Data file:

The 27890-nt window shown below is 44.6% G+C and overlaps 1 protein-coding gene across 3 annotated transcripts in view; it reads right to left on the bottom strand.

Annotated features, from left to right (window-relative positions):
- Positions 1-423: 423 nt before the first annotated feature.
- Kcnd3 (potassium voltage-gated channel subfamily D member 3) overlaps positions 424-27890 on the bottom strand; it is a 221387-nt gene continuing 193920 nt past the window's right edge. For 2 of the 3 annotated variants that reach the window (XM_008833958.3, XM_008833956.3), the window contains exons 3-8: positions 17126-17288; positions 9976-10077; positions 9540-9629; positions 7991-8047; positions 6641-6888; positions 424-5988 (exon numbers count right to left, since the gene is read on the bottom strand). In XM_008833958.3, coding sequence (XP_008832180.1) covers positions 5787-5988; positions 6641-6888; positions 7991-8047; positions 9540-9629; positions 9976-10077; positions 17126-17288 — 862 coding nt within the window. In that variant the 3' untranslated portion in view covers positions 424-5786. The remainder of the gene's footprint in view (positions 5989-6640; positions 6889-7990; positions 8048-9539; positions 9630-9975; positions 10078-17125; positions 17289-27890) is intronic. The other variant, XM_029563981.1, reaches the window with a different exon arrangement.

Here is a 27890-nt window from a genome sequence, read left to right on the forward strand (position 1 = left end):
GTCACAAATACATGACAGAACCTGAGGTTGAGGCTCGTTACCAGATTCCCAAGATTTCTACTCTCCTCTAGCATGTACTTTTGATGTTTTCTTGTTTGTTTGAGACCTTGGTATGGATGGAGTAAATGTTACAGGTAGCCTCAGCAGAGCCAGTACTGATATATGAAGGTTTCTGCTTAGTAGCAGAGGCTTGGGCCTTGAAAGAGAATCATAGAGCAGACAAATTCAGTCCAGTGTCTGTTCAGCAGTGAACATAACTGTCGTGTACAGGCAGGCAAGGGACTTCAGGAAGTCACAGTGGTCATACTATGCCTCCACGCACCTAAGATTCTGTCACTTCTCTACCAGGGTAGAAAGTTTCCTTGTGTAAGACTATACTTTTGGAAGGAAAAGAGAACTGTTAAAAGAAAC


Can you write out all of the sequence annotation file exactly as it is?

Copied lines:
The 27890-nt window shown below is 44.6% G+C and overlaps 1 protein-coding gene across 3 annotated transcripts in view; it reads right to left on the bottom strand.

Annotated features, from left to right (window-relative positions):
- Positions 1-423: 423 nt before the first annotated feature.
- Kcnd3 (potassium voltage-gated channel subfamily D member 3) overlaps positions 424-27890 on the bottom strand; it is a 221387-nt gene continuing 193920 nt past the window's right edge. For 2 of the 3 annotated variants that reach the window (XM_008833958.3, XM_008833956.3), the window contains exons 3-8: positions 17126-17288; positions 9976-10077; positions 9540-9629; positions 7991-8047; positions 6641-6888; positions 424-5988 (exon numbers count right to left, since the gene is read on the bottom strand). In XM_008833958.3, coding sequence (XP_008832180.1) covers positions 5787-5988; positions 6641-6888; positions 7991-8047; positions 9540-9629; positions 9976-10077; positions 17126-17288 — 862 coding nt within the window. In that variant the 3' untranslated portion in view covers positions 424-5786. The remainder of the gene's footprint in view (positions 5989-6640; positions 6889-7990; positions 8048-9539; positions 9630-9975; positions 10078-17125; positions 17289-27890) is intronic. The other variant, XM_029563981.1, reaches the window with a different exon arrangement.

Here is a 27890-nt window from a genome sequence, read left to right on the forward strand (position 1 = left end):
GTCACAAATACATGACAGAACCTGAGGTTGAGGCTCGTTACCAGATTCCCAAGATTTCTACTCTCCTCTAGCATGTACTTTTGATGTTTTCTTGTTTGTTTGAGACCTTGGTATGGATGGAGTAAATGTTACAGGTAGCCTCAGCAGAGCCAGTACTGATATATGAAGGTTTCTGCTTAGTAGCAGAGGCTTGGGCCTTGAAAGAGAATCATAGAGCAGACAAATTCAGTCCAGTGTCTGTTCAGCAGTGAACATAACTGTCGTGTACAGGCAGGCAAGGGACTTCAGGAAGTCACAGTGGTCATACTATGCCTCCACGCACCTAAGATTCTGTCACTTCTCTACCAGGGTAGAAAGTTTCCTTGTGTAAGACTATACTTTTGGAAGGAAAAGAGAACTGTTAAAAGAAAC